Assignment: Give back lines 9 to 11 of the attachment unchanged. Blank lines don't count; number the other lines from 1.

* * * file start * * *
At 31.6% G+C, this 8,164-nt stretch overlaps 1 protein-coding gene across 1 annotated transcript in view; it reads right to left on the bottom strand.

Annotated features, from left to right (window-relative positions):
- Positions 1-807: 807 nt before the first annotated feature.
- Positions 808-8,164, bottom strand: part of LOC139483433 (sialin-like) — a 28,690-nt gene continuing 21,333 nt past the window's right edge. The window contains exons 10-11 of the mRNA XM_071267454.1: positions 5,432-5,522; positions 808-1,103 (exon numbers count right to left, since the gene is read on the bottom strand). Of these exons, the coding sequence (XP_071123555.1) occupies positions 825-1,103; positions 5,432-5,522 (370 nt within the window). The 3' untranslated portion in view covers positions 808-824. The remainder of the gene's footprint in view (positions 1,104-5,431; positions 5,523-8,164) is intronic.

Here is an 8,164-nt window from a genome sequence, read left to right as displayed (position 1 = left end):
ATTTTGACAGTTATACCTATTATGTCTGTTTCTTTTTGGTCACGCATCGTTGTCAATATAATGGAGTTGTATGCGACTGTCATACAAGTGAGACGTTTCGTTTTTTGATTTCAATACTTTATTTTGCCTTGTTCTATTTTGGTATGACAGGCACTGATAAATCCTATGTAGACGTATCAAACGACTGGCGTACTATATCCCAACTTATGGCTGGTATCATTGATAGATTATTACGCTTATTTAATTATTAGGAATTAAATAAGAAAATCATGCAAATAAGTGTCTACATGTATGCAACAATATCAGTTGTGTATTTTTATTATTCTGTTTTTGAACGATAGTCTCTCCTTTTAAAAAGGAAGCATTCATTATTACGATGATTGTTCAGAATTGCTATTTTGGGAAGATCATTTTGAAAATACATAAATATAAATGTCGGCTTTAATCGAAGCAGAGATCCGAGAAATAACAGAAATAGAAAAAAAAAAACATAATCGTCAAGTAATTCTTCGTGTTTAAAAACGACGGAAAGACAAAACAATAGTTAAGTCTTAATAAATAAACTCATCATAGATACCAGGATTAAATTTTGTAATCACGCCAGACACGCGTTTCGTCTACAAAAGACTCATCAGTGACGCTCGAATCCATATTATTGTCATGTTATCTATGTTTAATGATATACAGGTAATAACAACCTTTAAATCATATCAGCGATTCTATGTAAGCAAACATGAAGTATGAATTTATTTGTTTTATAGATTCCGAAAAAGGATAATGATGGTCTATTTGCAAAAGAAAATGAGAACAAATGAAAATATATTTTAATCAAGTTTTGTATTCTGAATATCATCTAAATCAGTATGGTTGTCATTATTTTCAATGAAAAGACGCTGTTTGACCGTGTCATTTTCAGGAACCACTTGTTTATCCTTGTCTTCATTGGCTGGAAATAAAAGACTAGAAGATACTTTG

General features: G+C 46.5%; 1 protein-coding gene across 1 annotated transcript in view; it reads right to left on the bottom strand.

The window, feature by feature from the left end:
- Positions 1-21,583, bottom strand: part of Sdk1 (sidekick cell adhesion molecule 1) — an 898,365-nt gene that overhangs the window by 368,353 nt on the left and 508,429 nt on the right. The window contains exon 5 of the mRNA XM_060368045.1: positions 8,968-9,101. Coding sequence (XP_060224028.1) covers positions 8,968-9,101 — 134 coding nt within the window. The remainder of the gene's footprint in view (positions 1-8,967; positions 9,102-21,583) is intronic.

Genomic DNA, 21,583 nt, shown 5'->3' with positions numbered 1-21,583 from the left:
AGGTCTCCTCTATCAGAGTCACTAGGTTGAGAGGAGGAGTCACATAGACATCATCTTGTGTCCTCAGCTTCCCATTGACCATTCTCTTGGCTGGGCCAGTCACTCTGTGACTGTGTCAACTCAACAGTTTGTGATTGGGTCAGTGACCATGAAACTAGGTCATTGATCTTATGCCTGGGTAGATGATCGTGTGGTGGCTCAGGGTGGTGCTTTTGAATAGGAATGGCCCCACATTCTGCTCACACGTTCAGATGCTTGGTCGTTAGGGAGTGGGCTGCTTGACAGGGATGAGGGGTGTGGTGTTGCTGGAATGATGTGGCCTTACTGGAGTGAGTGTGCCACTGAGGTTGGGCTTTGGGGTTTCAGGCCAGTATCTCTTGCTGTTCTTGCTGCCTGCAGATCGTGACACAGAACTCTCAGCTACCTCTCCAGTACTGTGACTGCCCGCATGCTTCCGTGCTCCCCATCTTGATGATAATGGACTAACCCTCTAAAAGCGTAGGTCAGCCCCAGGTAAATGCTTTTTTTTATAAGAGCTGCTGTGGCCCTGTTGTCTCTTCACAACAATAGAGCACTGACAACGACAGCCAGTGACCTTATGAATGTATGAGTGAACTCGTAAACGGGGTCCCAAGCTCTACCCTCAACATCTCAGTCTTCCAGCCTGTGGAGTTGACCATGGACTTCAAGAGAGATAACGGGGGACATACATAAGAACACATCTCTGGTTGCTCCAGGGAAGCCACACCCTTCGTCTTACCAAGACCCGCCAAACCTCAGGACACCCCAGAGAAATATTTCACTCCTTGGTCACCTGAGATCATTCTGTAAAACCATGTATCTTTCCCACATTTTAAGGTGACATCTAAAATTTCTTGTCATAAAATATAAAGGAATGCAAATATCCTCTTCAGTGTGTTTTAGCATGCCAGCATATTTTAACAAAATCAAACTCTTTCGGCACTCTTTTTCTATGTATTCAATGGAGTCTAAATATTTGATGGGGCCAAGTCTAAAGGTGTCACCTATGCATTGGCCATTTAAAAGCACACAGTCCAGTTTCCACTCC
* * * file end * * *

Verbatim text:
- Positions 1-21,583, bottom strand: part of Sdk1 (sidekick cell adhesion molecule 1) — an 898,365-nt gene that overhangs the window by 368,353 nt on the left and 508,429 nt on the right. The window contains exon 5 of the mRNA XM_060368045.1: positions 8,968-9,101. Coding sequence (XP_060224028.1) covers positions 8,968-9,101 — 134 coding nt within the window. The remainder of the gene's footprint in view (positions 1-8,967; positions 9,102-21,583) is intronic.

Genomic DNA, 21,583 nt, shown 5'->3' with positions numbered 1-21,583 from the left:
AGGTCTCCTCTATCAGAGTCACTAGGTTGAGAGGAGGAGTCACATAGACATCATCTTGTGTCCTCAGCTTCCCATTGACCATTCTCTTGGCTGGGCCAGTCACTCTGTGACTGTGTCAACTCAACAGTTTGTGATTGGGTCAGTGACCATGAAACTAGGTCATTGATCTTATGCCTGGGTAGATGATCGTGTGGTGGCTCAGGGTGGTGCTTTTGAATAGGAATGGCCCCACATTCTGCTCACACGTTCAGATGCTTGGTCGTTAGGGAGTGGGCTGCTTGACAGGGATGAGGGGTGTGGTGTTGCTGGAATGATGTGGCCTTACTGGAGTGAGTGTGCCACTGAGGTTGGGCTTTGGGGTTTCAGGCCAGTATCTCTTGCTGTTCTTGCTGCCTGCAGATCGTGACACAGAACTCTCAGCTACCTCTCCAGTACTGTGACTGCCCGCATGCTTCCGTGCTCCCCATCTTGATGATAATGGACTAACCCTCTAAAAGCGTAGGTCAGCCCCAGGTAAATGCTTTTTTTTATAAGAGCTGCTGTGGCCCTGTTGTCTCTTCACAACAATAGAGCACTGACAACGACAGCCAGTGACCTTATGAATGTATGAGTGAACTCGTAAACGGGGTCCCAAGCTCTACCCTCAACATCTCAGTCTTCCAGCCTGTGGAGTTGACCATGGACTTCAAGAGAGATAACGGGGGACATACATAAGAACACATCTCTGGTTGCTCCAGGGAAGCCACACCCTTCGTCTTACCAAGACCCGCCAAACCTCAGGACACCCCAGAGAAATATTTCACTCCTTGGTCACCTGAGATCATTCTGTAAAACCATGTATCTTTCCCACATTTTAAGGTGACATCTAAAATTTCTTGTCATAAAATATAAAGGAATGCAAATATCCTCTTCAGTGTGTTTTAGCATGCCAGCATATTTTAACAAAATCAAACTCTTTCGGCACTCTTTTTCTATGTATTCAATGGAGTCTAAATATTTGATGGGGCCAAGTCTAAAGGTGTCACCTATGCATTGGCCATTTAAAAGCACACAGTCCAGTTTCCACTCC